Monday, 10 February 2014
Discounting the Olympic Opening Ceremony, this was Danny Boyle's return to TV, his first since his two BBC plays from 2001, Strumpet and Vacuuming Completely Nude In Paradise.
Actually much like those two ventures, generally recognised as an attempt to get back to basics and to challenge himself after the big expectations of Hollywood ventures such as The Beach and A Life Less Ordinary, it could be argued that Babylon is serving the same purpose; a refreshing comedown after the highs of the Olympics.
It's a pleasing and indeed exciting partnership between him, Channel 4 and the scriptwriters Sam Bain and Jesse Armstrong (Peep Show, Four Lions, The Thick of It and Fresh Meat) Indeed much was made of the The Thick of It angle, with reviewers proclaiming this to do for London's Metropolitan Police what that show had done for politics and government. It would be foolish not to point out the similarities; both shows focus firmly on the importance of PR and feature a rather useless overweight pen pusher - Ella Smith here, Joanna Scanlan in TTOI - and there's much talk of spin and cover up's getting out of hand in what is an effective satirical swipe, but that's largely where the similarities end. Babylon comes equipped with Boyle's trademark edginess and visual style (the inevitable mirror shot, his trademark, occurs) and veers close to straight and shocking drama on numerous occasions thanks to the plot device of a deranged sniper killing innocents on London's streets. In 90 minutes, Babylon had me laughing and staring open mouthed in shock - a potent combination.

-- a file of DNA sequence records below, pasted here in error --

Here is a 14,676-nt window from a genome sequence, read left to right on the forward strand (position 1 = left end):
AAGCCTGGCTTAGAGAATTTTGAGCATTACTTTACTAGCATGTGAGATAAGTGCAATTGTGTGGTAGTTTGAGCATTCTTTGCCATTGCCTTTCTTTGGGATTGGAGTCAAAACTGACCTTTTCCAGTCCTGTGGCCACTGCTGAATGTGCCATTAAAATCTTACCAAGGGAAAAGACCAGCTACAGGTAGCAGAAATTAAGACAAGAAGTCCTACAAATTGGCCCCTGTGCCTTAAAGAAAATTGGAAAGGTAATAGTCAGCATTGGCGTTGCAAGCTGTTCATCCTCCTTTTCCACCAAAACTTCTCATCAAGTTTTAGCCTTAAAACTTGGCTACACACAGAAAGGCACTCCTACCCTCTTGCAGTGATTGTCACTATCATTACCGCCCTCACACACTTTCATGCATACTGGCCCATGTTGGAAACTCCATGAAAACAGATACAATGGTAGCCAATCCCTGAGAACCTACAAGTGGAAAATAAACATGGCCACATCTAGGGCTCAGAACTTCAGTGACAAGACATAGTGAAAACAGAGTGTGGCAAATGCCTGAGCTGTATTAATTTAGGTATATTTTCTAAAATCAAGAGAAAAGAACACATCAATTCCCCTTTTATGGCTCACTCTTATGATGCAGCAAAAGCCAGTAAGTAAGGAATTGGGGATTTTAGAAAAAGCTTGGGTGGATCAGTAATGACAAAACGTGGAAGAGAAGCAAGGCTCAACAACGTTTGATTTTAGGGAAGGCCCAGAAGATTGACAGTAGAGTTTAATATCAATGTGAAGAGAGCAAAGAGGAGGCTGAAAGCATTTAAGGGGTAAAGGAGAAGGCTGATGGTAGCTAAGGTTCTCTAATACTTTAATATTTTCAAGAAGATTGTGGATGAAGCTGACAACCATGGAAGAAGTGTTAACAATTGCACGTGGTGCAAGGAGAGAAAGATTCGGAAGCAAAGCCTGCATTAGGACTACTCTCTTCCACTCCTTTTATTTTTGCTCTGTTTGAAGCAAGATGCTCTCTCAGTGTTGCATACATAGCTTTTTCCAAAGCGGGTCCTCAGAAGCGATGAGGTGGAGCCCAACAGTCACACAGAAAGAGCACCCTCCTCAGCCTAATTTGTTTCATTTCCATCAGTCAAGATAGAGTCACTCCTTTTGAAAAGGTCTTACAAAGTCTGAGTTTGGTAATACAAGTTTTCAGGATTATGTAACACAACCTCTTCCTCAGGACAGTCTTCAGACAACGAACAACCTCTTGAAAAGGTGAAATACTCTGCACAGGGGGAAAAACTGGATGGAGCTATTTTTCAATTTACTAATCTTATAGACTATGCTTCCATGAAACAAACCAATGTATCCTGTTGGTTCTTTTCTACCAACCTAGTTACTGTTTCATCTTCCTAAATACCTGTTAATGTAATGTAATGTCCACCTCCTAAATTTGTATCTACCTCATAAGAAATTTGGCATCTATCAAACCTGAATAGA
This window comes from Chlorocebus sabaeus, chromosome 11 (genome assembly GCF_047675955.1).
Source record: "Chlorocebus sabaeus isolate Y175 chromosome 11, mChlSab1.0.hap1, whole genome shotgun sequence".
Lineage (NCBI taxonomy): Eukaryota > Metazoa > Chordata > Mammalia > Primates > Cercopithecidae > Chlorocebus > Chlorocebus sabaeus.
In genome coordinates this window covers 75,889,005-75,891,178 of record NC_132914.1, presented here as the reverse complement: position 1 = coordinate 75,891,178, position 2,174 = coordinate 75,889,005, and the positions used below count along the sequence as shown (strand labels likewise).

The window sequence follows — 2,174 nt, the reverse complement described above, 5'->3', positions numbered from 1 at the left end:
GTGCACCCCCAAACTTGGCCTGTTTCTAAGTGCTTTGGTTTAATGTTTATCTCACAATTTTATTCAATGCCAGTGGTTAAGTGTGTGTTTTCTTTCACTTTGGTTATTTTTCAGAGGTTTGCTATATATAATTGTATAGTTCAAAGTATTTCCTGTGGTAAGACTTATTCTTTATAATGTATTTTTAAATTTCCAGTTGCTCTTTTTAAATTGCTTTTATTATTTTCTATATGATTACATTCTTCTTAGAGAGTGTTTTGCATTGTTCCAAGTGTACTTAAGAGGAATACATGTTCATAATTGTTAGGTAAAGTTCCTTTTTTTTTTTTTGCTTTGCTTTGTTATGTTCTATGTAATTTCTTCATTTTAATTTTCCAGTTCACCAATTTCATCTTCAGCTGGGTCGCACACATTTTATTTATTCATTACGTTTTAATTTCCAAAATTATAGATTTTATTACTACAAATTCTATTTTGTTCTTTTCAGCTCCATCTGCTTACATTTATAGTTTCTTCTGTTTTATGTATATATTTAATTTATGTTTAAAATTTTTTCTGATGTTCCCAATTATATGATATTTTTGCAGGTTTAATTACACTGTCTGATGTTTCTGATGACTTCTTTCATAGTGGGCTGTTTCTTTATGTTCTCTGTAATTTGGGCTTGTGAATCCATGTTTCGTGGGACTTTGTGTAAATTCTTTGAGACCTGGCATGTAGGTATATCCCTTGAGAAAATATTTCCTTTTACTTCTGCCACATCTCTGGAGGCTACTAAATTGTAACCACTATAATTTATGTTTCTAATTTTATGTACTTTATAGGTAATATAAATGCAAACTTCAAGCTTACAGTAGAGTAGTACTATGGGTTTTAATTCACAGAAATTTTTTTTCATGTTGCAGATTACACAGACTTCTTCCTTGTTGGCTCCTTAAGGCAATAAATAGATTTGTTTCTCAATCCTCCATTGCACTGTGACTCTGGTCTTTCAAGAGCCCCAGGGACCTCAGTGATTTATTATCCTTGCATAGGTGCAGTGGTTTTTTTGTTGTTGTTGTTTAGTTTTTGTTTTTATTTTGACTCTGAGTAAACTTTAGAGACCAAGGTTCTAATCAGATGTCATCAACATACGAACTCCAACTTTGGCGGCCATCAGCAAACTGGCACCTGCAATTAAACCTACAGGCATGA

There's perhaps more affection or perhaps just plain understanding to those it pokes fun at here than there ever was in The Thick Of It. It seems Boyle, Bain and Armstrong are taking great pains to point out they admire the police and are aware they're doing a very difficult job in a society that doesn't make it easy thanks to both internal and external pressures and expectations. What it doesn't hold back on however is the all out chaos each decision inevitably lands the characters in.
The cast is impressive with James Nesbitt as the sensible but buffeted Chief Commissioner and Brit Marling is an American PR guru headhunted on a platform of honesty and transparency that will clearly be an uphill struggle from the off, but it's fair to say Jonny Sweet as Nesbitt's hapless acolyte stole many a scene right there in the middle of New Scotland Yard's HQ. Cheeky. Whilst Paterson Joseph once again proved what a strong actor he is with a neat straight down the line approach to comedy. I also really liked the naturalistic acting of Jill Halfpenny and Cavan Clerkin as two sensible and weary bobbies paired well with the more cartoonish immature knucklehead played by Adam Deacon.
It was announced tonight that Babylon will become a series later this year, and I for one look forward to that.